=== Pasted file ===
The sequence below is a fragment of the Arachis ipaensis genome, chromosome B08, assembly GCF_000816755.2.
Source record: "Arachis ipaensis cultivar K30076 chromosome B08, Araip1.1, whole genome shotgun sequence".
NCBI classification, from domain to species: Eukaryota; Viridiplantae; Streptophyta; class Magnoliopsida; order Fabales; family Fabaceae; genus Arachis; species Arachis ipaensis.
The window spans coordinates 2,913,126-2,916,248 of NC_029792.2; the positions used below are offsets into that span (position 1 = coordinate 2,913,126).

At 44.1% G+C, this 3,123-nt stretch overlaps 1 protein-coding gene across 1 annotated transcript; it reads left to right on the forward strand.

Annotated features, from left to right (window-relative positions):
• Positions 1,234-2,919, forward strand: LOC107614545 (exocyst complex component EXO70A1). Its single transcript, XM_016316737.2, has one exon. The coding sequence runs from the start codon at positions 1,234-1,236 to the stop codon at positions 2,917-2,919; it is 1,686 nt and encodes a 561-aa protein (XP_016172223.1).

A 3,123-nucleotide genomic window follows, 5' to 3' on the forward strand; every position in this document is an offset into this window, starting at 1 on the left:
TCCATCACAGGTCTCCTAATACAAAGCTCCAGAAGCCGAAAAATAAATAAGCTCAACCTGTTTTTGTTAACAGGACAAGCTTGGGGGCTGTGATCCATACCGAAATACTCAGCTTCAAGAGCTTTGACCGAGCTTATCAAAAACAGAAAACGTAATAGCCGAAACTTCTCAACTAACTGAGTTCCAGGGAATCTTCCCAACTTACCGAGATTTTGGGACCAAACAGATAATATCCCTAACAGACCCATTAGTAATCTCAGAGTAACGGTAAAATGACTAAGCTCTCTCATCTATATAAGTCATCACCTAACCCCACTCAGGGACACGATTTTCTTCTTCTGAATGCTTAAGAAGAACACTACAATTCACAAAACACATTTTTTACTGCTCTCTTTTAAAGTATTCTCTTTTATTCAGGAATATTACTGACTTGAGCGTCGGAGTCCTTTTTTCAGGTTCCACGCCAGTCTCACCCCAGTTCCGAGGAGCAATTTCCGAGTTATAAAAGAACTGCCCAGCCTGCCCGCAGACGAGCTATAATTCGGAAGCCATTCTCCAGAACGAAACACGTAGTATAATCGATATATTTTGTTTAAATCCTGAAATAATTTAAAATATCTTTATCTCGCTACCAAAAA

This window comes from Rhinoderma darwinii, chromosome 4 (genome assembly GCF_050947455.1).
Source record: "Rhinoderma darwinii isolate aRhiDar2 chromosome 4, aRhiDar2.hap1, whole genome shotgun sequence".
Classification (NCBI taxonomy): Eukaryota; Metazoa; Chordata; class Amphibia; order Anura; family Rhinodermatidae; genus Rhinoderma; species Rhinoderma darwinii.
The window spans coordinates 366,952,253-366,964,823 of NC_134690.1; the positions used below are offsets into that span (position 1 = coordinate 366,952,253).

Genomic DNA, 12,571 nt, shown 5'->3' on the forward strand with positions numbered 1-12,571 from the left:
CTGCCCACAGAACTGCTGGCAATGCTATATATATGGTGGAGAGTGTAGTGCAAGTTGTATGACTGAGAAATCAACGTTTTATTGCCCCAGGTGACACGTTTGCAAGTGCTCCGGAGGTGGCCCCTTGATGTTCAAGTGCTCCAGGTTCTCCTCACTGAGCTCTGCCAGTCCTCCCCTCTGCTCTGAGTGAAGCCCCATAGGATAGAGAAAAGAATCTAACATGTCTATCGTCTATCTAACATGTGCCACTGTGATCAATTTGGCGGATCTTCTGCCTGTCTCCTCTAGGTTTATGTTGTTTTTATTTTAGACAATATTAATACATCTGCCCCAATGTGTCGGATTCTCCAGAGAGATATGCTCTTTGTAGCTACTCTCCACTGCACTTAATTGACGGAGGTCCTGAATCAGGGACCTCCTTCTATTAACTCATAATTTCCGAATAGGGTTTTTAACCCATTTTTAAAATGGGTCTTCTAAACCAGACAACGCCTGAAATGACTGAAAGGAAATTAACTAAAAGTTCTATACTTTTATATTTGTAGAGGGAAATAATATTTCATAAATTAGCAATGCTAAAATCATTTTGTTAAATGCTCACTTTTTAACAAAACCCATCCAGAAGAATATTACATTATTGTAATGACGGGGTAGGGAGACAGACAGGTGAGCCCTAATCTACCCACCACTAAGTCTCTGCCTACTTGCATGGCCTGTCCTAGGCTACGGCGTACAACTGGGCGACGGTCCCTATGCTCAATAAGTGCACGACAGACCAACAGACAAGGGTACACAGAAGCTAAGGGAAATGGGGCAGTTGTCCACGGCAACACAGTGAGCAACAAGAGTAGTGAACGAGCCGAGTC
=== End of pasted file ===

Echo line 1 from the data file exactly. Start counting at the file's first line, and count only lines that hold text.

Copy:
The sequence below is a fragment of the Arachis ipaensis genome, chromosome B08, assembly GCF_000816755.2.